It’s been about 4 years since I first moved to Toronto.
I came here with a car and the intention of furthering my career and learn to survive in the big city. Over the past four years I’ve established a career, lost a car along the way and learned that survival on the streets of Toronto is achieved in more ways than one.
I really can’t say I miss my car. Even when it’s raining or snowing or when I have to buy a lot of groceries, I can honestly say I don’t miss my old green menace one bit (green as in the colour and not as in some environmentally beneficial quality of my old car, so I guess it was a “green menace” in a few ways).
However, my car (and my time as a motorist) has left me with a few personal habits that I’m trying to kick. When I set out on my bicycle, I have to remind myself that I no longer have to travel like a motorist. I’m no longer confined to the routes that cars and trucks must follow. It’s difficult at first, but freeing myself from my “motorist habits” is one of the most liberating aspects of becoming a bicycle commuter or, more simply, a cyclist.
There are some habits I can’t give up. Like stopping for red lights, signaling my intentions and not driving the wrong way down one-way streets. Those are good habits that I developed behind the wheel. And I still follow these today.
However, finding the most direct and fastest route to my destination is a habit I’m trying to break. Whether I take the main arterial roads or if I choose to discover a few quiet side streets and paths through parks, the time difference is often negligible.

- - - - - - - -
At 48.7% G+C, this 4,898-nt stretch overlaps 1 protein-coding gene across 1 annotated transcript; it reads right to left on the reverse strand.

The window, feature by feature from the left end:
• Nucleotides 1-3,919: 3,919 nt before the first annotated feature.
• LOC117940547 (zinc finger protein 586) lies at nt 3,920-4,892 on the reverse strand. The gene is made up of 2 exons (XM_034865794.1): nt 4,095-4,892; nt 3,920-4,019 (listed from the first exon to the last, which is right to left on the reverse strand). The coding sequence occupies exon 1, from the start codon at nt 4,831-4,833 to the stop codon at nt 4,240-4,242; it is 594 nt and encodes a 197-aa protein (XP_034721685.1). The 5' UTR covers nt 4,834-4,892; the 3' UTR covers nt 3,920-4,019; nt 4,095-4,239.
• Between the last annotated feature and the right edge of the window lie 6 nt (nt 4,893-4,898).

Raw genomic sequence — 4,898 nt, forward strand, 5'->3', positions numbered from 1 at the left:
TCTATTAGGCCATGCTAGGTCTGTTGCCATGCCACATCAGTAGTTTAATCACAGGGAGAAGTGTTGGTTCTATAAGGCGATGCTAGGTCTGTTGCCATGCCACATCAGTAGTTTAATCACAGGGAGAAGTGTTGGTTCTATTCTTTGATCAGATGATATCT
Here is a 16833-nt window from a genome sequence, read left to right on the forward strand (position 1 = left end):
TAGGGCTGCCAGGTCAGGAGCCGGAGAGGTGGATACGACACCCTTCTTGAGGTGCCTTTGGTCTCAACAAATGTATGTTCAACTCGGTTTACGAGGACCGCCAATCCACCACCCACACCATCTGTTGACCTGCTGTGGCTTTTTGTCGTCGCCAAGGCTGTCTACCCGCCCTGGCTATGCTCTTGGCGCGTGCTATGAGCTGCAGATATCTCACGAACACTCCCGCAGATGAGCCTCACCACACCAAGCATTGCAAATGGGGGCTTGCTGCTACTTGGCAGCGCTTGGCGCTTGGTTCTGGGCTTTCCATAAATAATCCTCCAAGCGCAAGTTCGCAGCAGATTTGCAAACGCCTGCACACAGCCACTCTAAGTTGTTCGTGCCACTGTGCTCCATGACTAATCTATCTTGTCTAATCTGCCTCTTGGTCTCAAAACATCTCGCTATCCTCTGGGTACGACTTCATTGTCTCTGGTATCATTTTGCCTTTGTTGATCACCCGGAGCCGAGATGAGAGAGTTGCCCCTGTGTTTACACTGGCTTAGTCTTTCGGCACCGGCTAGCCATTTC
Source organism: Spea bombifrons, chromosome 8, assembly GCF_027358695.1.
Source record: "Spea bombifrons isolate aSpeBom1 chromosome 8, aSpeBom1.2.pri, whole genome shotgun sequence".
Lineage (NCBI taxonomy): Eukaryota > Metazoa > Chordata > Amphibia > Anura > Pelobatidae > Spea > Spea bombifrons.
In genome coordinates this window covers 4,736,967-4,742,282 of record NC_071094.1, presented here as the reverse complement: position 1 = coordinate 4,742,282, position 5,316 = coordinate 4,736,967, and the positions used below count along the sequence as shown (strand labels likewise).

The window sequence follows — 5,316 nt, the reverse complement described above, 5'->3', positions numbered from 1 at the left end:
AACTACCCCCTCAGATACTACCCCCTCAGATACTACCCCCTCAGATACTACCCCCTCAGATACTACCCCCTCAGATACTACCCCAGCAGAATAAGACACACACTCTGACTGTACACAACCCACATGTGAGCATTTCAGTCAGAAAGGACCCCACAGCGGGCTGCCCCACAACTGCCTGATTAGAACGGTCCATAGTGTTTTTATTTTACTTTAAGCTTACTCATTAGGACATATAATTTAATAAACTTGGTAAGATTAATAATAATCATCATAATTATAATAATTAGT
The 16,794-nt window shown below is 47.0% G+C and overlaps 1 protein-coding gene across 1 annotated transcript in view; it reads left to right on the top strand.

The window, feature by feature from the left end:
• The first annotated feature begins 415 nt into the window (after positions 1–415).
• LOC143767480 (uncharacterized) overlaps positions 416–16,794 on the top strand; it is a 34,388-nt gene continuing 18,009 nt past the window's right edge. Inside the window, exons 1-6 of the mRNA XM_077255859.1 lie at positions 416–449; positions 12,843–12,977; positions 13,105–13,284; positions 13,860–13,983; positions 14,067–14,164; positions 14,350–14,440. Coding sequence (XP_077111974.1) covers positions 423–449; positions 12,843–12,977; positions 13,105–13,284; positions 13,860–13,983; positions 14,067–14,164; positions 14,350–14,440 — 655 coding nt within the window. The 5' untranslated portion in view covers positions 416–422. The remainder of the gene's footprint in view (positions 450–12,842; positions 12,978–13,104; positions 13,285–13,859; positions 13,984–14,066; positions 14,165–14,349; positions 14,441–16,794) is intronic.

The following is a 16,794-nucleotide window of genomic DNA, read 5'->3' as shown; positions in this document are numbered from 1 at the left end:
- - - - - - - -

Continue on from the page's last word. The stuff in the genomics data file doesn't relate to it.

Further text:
Toronto’s lack of safe and consistent cycling infrastructure provides the opportunity to be more creative with your route. In cities like Amsterdam, cycling infrastructure is so prominent it makes more sense to take the main routes. Side streets in Amsterdam are cobblestone-paved, car-parked, child-playing areas that simply don’t offer the opportunities to escape main street mayhem like the park trails and side streets of Toronto.
For example, to get from Davisville to Parkdale I could follow the subway and street car lines. Taking Yonge south to King, and then King west to Parkdale is an option. There’s a lot of traffic and a lot of obstacles along the way, but it is direct and a route that the motorist in me would take.
On my bike it’s a whole other story. I can cut through the quiet streets of Summerhill, bypassing the traffic throttling barriers to keep motorists from cutting through this area on their way from Yonge to Avenue road (or vice-versa). I can follow the bike lanes down Bedford or wind my way through the quiet streets in the Annex. Further south I can get from Dundas to Queen Street through Trinity Bellwoods Park.
Sure, I’ve taken a few wrong turns, but these never end in disaster. A wrong turn on a bicycle becomes a chance for discovery. New routes are always possible by bicycle, and rarely will they be blocked by rush hour traffic.
In Toronto, surviving the city streets on a bicycle means developing the habit of seeing possible connections between our side streets and park trails and the places we want to go.
Have you made a few “short cut” discoveries in your travels through Toronto? You can share them in the BikingToronto Bicycle Route Mapping Wiki.
Photo via the_lake_effect’s Flickr